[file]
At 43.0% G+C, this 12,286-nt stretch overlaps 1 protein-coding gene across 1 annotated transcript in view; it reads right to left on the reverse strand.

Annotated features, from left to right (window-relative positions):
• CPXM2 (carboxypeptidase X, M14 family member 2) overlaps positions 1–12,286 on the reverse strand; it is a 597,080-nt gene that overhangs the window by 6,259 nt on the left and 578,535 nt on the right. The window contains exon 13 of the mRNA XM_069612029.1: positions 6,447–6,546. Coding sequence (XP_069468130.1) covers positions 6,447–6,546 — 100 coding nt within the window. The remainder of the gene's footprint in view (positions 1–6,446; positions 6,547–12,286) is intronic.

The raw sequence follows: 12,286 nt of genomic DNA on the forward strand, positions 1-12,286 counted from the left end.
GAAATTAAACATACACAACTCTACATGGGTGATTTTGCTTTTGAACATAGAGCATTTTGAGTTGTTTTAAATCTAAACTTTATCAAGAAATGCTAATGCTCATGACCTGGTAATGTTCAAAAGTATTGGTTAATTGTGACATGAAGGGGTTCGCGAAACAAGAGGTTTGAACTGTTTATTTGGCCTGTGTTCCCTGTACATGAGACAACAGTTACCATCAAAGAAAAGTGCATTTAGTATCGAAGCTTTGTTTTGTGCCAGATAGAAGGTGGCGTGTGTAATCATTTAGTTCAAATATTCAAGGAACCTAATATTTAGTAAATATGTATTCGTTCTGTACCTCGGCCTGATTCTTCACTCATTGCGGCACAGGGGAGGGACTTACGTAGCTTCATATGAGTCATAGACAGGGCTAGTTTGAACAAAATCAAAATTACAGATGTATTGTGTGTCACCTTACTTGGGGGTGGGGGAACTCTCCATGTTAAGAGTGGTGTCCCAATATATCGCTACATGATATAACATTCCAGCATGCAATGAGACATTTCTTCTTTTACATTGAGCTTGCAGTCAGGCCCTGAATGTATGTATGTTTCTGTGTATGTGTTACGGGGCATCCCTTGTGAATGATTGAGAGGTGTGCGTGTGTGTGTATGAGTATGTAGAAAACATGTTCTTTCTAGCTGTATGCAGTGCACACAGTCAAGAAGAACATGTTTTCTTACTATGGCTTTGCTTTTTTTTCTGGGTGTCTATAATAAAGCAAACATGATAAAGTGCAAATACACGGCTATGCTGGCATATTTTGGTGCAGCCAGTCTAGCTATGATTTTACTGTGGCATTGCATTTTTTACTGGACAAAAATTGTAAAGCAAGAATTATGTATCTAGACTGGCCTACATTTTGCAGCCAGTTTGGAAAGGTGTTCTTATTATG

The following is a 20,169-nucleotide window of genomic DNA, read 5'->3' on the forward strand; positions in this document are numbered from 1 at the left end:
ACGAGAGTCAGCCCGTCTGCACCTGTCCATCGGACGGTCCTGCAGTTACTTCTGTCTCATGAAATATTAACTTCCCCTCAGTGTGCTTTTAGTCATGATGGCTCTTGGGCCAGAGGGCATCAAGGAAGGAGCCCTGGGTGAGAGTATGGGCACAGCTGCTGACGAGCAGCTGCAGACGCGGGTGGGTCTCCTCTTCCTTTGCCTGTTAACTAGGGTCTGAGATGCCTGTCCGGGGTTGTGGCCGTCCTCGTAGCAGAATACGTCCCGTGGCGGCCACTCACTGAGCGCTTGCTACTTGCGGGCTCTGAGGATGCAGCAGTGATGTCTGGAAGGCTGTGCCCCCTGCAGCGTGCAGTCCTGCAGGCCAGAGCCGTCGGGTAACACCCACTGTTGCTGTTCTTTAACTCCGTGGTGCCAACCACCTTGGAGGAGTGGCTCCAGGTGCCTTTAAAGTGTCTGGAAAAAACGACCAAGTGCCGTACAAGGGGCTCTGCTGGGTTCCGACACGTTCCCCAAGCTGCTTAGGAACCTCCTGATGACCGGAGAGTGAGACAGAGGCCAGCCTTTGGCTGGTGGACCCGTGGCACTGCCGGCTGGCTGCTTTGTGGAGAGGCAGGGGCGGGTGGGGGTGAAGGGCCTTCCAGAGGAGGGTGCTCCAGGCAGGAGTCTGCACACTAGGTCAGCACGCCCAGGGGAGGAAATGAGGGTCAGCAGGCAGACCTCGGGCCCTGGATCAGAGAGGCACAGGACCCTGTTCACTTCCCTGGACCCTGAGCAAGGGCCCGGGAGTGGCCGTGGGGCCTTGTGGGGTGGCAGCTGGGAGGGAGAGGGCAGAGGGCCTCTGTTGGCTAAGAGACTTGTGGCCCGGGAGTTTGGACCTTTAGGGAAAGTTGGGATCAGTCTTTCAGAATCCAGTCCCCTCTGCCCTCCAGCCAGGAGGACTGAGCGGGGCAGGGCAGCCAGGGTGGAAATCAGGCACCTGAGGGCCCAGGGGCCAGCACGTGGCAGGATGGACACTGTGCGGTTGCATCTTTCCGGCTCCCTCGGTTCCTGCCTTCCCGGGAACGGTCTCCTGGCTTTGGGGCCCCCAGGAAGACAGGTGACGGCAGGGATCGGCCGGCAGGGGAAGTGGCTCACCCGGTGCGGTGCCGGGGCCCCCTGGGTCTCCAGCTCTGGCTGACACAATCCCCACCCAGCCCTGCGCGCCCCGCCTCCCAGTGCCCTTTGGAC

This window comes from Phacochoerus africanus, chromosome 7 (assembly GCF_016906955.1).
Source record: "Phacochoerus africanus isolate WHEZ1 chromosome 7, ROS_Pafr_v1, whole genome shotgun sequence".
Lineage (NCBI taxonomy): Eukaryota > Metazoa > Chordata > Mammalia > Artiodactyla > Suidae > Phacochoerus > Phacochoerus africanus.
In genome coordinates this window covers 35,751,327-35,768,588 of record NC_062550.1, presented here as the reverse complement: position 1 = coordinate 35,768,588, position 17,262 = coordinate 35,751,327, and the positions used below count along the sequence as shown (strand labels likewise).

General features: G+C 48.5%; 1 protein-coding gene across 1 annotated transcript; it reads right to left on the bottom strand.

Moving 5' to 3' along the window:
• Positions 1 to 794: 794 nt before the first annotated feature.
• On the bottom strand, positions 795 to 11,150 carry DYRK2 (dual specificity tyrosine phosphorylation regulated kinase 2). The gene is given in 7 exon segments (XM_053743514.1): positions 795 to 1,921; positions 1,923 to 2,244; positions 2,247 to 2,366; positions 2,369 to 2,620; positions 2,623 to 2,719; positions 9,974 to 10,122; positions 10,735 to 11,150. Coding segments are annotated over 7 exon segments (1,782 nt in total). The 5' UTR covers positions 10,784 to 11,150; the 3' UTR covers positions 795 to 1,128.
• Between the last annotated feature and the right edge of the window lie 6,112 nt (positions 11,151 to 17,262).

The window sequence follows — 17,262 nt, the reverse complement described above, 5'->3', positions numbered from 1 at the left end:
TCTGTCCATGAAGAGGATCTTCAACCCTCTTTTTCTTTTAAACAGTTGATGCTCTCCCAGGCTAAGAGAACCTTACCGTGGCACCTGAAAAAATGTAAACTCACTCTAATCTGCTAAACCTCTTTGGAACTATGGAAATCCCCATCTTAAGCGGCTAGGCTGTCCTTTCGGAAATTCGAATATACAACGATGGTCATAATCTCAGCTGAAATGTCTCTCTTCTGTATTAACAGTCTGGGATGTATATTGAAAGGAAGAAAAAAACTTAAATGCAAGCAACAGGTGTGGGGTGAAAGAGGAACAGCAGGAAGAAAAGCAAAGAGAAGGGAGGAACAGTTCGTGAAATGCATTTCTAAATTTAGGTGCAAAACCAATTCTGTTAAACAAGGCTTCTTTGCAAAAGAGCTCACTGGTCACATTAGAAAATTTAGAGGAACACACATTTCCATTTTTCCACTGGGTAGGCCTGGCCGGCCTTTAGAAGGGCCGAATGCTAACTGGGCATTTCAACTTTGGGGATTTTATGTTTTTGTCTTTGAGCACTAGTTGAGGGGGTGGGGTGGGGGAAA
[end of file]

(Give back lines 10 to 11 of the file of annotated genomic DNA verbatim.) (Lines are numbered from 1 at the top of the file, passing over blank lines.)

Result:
Lineage (NCBI taxonomy): Eukaryota > Metazoa > Chordata > Mammalia > Artiodactyla > Suidae > Phacochoerus > Phacochoerus africanus.
In genome coordinates this window covers 35,751,327-35,768,588 of record NC_062550.1, presented here as the reverse complement: position 1 = coordinate 35,768,588, position 17,262 = coordinate 35,751,327, and the positions used below count along the sequence as shown (strand labels likewise).